McCarthy & the old Kennecott Copper Mine
In the Beginning ... The year was 1900. Jack Smith and Clarence Warner, two prospectors, spotted a large green spot on the mountainside between the Kennicott Glacier and McCarthy Creek. What looked like a patch of green grass turned out to be one of the richest deposits of copper ore ever found! Stephen Birch, a young mining engineer looking for Alaskan claims in 1901, was approached by Smith to make an inspection of his findings. Eventually, Birch got the backing of men such as the Guggenheim brothers and J.P. Morgan who bought the existing claims. In 1906 Kennecott Mines Company was formed, which later became Kennecott Copper Corporation. (The mining company was supposed to take the name of the glacier which was named after Robert Kennicott, an early Alaskan explorer, but the company name was misspelled. The town and glacier are spelled Kennicott but the mines and company are spelled Kennecott.) The next hurdle was to transport the copper ore from the mines to the coastal town of Cordova, where it would be shipped to Tacoma, Washington, by the Alaska Steamship Company for smelting. Michael J. Heney, a master railroad builder, was called upon to oversee the construction of the Copper River Northwestern Railway. Construction began the Spring of 1908 at Cordova and stretched 196 miles to the Kennecott mines.
The McCarthy Road
Beginning at the Copper River and ending at the Kennicott River, the McCarthy Road spans approximately 58 miles. For the most part, it follows the roadbed of the Copper River and Northwestern Railway which was constructed between 1908 and 1911. For 27 years the 196 mile railway carried copper from the historic Kennicott mining area to the coast at Cordova. The last train pulled into Cordova on November 11, 1938. What is now called the McCarthy Road is a portion of that momentous construction project!
(Alas, the tram is no longer in service. Fortunately, there is a sturdy footbridge to allow easy access to McCarthy and Kennicott)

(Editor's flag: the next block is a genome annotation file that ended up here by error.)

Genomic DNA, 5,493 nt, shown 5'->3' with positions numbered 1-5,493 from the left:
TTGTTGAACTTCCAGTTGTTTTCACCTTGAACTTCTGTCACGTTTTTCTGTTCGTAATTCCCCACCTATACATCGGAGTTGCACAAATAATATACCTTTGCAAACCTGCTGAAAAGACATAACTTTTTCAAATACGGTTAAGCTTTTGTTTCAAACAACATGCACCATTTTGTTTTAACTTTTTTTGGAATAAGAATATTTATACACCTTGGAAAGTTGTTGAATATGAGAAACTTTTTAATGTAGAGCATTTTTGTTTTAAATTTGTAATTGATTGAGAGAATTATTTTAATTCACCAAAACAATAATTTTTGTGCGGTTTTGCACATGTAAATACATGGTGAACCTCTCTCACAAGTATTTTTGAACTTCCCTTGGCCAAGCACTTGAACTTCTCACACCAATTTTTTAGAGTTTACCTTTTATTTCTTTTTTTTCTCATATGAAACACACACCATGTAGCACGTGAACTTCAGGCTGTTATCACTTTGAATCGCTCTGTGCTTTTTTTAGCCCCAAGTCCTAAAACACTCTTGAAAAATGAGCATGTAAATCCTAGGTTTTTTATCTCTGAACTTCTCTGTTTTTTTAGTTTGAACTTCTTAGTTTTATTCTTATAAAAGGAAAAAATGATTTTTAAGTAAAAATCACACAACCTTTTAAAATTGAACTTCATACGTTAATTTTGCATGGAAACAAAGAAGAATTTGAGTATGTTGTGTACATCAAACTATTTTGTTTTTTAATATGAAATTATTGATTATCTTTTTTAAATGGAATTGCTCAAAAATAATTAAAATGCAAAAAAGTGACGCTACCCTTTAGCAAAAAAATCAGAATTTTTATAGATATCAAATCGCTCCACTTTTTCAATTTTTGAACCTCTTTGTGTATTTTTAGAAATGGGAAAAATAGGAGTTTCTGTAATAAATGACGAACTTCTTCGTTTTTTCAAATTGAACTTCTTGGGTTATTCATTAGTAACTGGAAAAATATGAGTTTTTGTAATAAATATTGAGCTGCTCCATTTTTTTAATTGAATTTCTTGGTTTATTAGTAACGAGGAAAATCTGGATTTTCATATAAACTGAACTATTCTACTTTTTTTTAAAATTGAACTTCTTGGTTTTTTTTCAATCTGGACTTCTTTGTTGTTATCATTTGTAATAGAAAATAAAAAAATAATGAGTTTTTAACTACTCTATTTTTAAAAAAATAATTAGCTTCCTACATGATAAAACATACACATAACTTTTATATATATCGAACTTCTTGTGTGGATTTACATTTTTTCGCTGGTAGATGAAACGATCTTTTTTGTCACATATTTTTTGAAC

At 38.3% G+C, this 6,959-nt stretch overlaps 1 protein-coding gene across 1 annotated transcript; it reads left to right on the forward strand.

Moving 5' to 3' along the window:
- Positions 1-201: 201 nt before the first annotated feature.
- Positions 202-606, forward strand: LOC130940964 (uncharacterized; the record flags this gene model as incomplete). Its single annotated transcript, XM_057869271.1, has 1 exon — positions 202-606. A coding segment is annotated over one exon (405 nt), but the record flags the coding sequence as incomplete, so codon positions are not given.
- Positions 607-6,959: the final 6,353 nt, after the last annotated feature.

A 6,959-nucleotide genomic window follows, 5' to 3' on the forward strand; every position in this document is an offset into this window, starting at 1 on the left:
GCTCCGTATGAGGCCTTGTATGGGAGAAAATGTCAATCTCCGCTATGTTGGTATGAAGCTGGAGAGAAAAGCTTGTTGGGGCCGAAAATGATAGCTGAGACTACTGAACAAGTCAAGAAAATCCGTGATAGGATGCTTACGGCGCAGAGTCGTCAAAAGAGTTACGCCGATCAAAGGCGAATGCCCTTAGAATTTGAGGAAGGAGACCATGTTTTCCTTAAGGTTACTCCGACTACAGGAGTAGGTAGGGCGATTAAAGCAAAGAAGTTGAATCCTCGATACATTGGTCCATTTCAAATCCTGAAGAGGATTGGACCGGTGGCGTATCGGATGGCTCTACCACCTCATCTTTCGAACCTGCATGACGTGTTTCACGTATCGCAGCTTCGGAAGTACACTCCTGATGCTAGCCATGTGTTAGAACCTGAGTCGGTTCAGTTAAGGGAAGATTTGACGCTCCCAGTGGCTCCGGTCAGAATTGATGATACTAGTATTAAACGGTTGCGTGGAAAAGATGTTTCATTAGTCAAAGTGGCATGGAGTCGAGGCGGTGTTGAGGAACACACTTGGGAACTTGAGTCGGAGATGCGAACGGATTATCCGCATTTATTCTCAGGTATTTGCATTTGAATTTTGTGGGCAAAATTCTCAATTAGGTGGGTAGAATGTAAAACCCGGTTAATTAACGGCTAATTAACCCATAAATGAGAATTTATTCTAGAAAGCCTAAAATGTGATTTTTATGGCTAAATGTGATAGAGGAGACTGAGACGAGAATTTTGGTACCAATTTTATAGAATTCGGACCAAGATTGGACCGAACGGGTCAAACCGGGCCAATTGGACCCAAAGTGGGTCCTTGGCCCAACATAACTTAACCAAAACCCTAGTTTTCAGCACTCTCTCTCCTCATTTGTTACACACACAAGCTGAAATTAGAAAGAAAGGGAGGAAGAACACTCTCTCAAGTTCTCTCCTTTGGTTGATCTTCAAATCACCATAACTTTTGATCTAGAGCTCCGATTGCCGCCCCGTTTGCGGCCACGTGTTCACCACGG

The Kennicott River trams were constructed in 1983 by local residents, with financial help from the State of Alaska. Please use extreme caution, and if you see any problems, please report them to the museum, one of the lodges, or the shuttle bus driver.
It is far easier to sit in the tram car and have someone pull from either end than it is to sit in the car and propel yourself. If waiting passengers pull you across, return the favor by helping pull the next passengers.
Don't pull too fast or ram the car against the tram platforms. Slow down as the car approaches a platform and let the passengers signal a stop.
Thank you for your interest in McCarthy and Kennicott! We who call these historically-rich communities home invite you to take a peek into our past and our present.
The McCarthy and Kennicott townsites and much of our surrounding land are privately owned. Full-time, part-time and seasonal residents occupy homes and cabins throughout the area. Many of these same people provide our visitors with a variety of lodging accommodations, meals, gift shops, guiding, river rafting, air taxis and shuttle bus services.
Credit where credit is due
Articles above are from A Visitor's Guide to Kennicott & McCarthy, and are reprinted, in part, with permission of Kenyon Services.
A Visitor's Guide to Kennicott & McCarthy is published by Kenyon Services, McCarthy, PO Box MXY, Glennallen, Alaska 99588. Phone (907) 554-4454 or Email Wsenews@aol.com. Copyright 1996. all rights reserved. The Guide is distributed free to area visitors. Single copy mail requests enclose $1.50 for postage. Publishers & Editors Rick & Bonnie Kenyon. Thanks to Ed LaChapelle for articles on Glaciers, Creeks & Rivers, How to be a Welcome Visitor, and How to use the trams.
Photographs: Agnes M. Hansen, Valdez, Alaska